But what does moving to the yellow zone actually mean for our day-to-day lives? Here's what you need to know about yellow zone rules coming into effect on Monday.
Editor's Choice: Montreal & Laval Are Officially Going To Become Yellow Zones
Indoor and outdoor gatherings
In yellow zones, you can gather with friends in homes — both indoors and outdoors, with similar limitations.
Indoor gatherings are limited to the occupants of two different households, regardless of how many people that entails.
Outdoor gatherings in private yards and on balconies are permitted with a maximum of eight people from different addresses or all the occupants of two households.
Mask-wearing and social distancing are mandatory in both situations.
Restaurants and bars
As of June 14, Montrealers will be able to dine inside restaurants and on terrasses with new rules.
Instead of two people from two different households being allowed to sit together, tables can now accommodate all the occupants of two addresses.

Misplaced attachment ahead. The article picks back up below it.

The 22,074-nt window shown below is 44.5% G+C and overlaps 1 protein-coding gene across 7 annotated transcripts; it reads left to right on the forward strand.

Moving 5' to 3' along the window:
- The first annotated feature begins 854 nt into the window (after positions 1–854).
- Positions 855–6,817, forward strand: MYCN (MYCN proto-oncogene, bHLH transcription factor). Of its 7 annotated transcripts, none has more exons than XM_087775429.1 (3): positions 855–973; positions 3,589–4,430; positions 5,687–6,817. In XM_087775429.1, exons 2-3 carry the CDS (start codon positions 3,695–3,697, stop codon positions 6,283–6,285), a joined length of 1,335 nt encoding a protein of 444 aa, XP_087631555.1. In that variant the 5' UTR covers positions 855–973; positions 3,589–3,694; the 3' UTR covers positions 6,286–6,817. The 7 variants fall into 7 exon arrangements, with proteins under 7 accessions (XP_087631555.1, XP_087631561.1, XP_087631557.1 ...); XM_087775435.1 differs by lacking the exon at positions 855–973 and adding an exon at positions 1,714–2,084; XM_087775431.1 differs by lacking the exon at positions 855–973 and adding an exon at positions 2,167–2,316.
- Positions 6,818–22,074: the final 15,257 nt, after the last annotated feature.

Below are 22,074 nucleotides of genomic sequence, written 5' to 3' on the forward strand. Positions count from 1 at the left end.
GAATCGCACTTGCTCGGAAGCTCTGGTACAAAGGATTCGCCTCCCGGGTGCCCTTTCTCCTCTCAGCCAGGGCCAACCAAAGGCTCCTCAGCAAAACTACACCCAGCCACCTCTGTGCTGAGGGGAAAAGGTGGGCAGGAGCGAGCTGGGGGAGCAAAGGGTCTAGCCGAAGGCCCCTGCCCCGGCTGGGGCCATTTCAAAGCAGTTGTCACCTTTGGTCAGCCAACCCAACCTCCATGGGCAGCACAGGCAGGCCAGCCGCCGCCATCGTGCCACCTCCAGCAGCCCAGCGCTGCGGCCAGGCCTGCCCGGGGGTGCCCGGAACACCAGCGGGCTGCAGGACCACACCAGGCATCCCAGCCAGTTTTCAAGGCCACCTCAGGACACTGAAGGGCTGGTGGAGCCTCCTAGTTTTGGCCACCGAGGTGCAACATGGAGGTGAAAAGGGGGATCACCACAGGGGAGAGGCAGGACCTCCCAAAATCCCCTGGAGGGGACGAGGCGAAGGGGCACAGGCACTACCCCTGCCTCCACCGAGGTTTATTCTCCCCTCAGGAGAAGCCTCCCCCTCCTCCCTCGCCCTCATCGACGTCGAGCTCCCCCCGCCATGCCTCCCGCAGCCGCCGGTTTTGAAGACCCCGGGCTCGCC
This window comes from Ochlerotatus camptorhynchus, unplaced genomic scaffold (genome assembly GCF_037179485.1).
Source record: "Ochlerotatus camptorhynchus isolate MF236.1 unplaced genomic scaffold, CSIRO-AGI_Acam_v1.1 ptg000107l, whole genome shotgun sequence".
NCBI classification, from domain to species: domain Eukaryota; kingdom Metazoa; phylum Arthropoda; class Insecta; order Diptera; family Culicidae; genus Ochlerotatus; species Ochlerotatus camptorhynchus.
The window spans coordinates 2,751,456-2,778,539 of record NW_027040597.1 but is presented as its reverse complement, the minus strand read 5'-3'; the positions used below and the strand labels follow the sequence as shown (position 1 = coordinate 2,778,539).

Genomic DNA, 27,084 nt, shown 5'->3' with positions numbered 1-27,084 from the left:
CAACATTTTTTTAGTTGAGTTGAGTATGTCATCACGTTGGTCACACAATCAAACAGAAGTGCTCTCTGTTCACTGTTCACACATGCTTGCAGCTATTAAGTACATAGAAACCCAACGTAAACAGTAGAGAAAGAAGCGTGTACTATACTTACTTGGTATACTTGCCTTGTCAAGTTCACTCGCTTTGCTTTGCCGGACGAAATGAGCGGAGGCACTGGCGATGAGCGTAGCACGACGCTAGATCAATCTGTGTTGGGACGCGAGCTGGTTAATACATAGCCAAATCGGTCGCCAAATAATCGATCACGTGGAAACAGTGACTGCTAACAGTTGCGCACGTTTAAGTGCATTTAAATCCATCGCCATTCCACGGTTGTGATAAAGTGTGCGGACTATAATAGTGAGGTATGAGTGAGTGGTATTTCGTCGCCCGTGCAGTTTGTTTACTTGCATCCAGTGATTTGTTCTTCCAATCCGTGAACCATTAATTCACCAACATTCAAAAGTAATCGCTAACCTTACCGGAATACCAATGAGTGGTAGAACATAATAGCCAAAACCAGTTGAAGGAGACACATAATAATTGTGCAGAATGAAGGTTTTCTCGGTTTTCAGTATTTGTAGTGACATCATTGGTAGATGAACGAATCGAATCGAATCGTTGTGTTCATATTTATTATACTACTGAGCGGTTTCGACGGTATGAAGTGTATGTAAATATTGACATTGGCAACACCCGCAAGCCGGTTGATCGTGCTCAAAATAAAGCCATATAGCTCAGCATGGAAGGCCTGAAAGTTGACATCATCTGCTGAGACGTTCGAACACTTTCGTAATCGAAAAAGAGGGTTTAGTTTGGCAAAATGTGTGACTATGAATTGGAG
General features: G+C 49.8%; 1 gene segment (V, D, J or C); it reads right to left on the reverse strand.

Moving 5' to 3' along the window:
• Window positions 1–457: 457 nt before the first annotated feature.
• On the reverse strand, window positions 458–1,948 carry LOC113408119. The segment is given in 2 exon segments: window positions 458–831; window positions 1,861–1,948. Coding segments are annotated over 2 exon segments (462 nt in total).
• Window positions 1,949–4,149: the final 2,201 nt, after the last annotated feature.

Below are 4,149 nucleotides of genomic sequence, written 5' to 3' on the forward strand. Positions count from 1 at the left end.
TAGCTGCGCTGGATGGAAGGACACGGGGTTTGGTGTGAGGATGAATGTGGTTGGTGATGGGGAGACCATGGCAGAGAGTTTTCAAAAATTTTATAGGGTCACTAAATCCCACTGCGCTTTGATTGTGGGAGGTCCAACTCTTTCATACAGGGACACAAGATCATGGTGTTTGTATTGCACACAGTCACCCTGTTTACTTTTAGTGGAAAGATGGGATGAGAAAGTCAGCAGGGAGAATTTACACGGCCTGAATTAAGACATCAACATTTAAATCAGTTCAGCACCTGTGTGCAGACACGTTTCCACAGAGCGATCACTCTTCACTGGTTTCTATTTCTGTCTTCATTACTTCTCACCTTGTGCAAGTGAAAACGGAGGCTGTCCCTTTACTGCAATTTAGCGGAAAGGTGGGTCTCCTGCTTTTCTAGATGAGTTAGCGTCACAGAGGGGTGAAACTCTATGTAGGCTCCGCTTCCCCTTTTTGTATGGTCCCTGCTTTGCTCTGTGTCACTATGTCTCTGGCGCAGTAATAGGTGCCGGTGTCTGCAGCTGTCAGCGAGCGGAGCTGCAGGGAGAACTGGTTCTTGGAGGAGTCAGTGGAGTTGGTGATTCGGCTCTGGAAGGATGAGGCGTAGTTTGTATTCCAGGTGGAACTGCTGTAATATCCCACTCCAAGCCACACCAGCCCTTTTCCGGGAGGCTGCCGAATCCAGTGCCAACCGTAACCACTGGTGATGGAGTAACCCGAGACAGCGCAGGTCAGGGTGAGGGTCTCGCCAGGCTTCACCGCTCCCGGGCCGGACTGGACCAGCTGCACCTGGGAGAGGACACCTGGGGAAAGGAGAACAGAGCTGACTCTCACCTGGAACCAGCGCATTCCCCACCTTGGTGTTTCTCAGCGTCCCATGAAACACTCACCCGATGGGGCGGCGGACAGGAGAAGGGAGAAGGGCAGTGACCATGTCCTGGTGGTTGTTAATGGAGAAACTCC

For example, this could be two couples, two families or two groups of housemates.
Bars will also be able to open their interiors — not just their terrasses — at 50% capacity with the same table limits as restaurants.
Singing and dancing are not permitted, customers have to remain seated at their tables and liquor will stop being served at 11 p.m., with bars closing at midnight.
Whereas masks had to be worn throughout a movie in orange zones, yellow zoners can remove their masks once seated, provided they remain silent.
There must be 1.5 metres of distance between individuals who do not reside at the same address — as opposed to 2 metres in orange zones.
Travelling to different regions and cities is still not recommended in yellow zones.
Travel between different regions and cities in Quebec will be possible once more of the province is a green zone.